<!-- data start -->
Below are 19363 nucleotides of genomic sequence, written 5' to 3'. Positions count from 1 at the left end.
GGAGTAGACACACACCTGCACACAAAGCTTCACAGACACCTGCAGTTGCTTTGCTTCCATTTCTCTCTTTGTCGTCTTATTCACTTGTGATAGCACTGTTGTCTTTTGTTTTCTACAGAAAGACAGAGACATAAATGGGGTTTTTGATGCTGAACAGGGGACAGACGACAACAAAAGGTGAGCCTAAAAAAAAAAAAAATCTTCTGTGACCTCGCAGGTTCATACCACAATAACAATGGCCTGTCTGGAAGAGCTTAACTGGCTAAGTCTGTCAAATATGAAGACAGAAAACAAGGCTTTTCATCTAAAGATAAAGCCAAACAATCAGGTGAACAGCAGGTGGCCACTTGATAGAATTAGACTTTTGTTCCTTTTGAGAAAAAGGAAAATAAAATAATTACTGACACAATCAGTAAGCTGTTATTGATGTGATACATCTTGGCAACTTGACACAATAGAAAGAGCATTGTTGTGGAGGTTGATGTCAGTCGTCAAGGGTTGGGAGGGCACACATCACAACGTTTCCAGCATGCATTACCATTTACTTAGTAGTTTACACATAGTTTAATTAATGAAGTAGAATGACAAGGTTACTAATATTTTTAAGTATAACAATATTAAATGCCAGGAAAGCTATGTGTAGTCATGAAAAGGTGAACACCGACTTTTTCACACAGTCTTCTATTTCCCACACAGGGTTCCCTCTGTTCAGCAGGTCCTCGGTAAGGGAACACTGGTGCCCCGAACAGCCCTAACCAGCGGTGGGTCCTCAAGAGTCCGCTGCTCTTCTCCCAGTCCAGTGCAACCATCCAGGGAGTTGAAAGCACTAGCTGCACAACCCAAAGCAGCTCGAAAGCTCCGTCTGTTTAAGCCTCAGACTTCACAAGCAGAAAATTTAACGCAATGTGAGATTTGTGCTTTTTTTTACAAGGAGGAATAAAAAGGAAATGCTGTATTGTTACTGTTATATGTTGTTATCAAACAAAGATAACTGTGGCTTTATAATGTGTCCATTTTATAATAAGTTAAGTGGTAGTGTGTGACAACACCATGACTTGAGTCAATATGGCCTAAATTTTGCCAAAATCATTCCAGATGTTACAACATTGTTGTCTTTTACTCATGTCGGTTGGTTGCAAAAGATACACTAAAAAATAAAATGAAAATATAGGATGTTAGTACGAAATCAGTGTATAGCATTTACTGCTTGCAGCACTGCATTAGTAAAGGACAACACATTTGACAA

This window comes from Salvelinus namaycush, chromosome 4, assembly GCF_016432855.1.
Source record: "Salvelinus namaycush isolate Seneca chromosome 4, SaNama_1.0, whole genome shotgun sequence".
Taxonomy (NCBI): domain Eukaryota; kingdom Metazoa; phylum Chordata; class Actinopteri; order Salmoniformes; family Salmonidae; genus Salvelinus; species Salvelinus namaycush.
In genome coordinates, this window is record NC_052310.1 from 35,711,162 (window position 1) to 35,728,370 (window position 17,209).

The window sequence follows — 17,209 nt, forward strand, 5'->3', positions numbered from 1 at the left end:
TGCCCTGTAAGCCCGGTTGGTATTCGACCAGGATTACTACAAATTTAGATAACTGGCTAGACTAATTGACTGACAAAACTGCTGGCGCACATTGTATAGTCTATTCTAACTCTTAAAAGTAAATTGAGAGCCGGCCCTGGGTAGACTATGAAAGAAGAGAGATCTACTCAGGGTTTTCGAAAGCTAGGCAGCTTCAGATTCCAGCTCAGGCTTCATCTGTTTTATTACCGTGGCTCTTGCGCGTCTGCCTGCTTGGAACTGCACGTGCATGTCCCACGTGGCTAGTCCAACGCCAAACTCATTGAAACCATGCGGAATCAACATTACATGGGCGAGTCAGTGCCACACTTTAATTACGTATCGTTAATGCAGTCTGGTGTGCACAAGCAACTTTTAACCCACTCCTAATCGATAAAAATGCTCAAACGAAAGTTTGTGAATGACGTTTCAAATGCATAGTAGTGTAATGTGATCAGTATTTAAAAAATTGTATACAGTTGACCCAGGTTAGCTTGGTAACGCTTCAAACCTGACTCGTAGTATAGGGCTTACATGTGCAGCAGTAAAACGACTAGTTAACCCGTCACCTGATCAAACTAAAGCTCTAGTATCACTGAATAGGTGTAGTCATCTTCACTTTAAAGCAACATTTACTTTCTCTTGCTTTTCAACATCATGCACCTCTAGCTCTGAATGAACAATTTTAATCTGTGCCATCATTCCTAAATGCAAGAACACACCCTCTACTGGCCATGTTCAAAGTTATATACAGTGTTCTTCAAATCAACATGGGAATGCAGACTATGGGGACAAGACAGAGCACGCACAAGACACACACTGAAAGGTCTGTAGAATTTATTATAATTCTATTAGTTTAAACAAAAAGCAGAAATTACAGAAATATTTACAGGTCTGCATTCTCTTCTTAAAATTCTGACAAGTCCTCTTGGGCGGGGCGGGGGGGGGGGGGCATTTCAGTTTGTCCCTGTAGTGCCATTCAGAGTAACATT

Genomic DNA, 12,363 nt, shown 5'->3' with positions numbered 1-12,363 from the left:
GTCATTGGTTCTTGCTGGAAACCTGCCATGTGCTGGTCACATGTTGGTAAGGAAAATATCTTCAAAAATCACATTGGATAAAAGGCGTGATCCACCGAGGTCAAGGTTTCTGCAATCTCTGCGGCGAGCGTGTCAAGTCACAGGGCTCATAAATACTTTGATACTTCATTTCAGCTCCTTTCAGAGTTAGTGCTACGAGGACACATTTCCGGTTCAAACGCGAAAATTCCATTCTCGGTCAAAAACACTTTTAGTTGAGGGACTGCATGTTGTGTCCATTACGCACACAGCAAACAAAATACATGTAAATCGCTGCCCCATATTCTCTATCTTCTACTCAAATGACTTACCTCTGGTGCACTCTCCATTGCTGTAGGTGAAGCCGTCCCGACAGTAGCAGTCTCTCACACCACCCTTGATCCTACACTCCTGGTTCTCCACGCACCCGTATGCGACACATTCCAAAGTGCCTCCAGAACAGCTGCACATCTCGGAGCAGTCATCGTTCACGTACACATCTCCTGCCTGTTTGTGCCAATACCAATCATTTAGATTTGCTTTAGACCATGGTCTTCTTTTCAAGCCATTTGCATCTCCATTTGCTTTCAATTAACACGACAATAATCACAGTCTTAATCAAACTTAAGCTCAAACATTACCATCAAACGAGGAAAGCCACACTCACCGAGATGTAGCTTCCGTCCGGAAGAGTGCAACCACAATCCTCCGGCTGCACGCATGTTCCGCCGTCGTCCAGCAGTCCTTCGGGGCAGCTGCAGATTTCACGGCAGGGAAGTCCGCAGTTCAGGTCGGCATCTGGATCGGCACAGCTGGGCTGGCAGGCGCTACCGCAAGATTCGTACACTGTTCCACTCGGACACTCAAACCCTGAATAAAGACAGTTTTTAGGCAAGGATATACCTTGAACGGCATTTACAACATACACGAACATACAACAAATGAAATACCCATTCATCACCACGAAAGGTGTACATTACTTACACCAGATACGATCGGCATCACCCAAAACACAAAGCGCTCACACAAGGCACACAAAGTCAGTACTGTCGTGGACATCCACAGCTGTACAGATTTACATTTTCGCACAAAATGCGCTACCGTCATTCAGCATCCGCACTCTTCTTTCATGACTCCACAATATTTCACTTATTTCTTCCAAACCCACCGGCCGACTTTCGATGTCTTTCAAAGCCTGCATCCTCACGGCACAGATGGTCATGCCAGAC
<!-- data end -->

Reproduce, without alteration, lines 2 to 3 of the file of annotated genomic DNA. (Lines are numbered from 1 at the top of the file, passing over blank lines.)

GGAGTAGACACACACCTGCACACAAAGCTTCACAGACACCTGCAGTTGCTTTGCTTCCATTTCTCTCTTTGTCGTCTTATTCACTTGTGATAGCACTGTTGTCTTTTGTTTTCTACAGAAAGACAGAGACATAAATGGGGTTTTTGATGCTGAACAGGGGACAGACGACAACAAAAGGTGAGCCTAAAAAAAAAAAAAATCTTCTGTGACCTCGCAGGTTCATACCACAATAACAATGGCCTGTCTGGAAGAGCTTAACTGGCTAAGTCTGTCAAATATGAAGACAGAAAACAAGGCTTTTCATCTAAAGATAAAGCCAAACAATCAGGTGAACAGCAGGTGGCCACTTGATAGAATTAGACTTTTGTTCCTTTTGAGAAAAAGGAAAATAAAATAATTACTGACACAATCAGTAAGCTGTTATTGATGTGATACATCTTGGCAACTTGACACAATAGAAAGAGCATTGTTGTGGAGGTTGATGTCAGTCGTCAAGGGTTGGGAGGGCACACATCACAACGTTTCCAGCATGCATTACCATTTACTTAGTAGTTTACACATAGTTTAATTAATGAAGTAGAATGACAAGGTTACTAATATTTTTAAGTATAACAATATTAAATGCCAGGAAAGCTATGTGTAGTCATGAAAAGGTGAACACCGACTTTTTCACACAGTCTTCTATTTCCCACACAGGGTTCCCTCTGTTCAGCAGGTCCTCGGTAAGGGAACACTGGTGCCCCGAACAGCCCTAACCAGCGGTGGGTCCTCAAGAGTCCGCTGCTCTTCTCCCAGTCCAGTGCAACCATCCAGGGAGTTGAAAGCACTAGCTGCACAACCCAAAGCAGCTCGAAAGCTCCGTCTGTTTAAGCCTCAGACTTCACAAGCAGAAAATTTAACGCAATGTGAGATTTGTGCTTTTTTTTACAAGGAGGAATAAAAAGGAAATGCTGTATTGTTACTGTTATATGTTGTTATCAAACAAAGATAACTGTGGCTTTATAATGTGTCCATTTTATAATAAGTTAAGTGGTAGTGTGTGACAACACCATGACTTGAGTCAATATGGCCTAAATTTTGCCAAAATCATTCCAGATGTTACAACATTGTTGTCTTTTACTCATGTCGGTTGGTTGCAAAAGATACACTAAAAAATAAAATGAAAATATAGGATGTTAGTACGAAATCAGTGTATAGCATTTACTGCTTGCAGCACTGCATTAGTAAAGGACAACACATTTGACAA

This window comes from Salvelinus namaycush, chromosome 4, assembly GCF_016432855.1.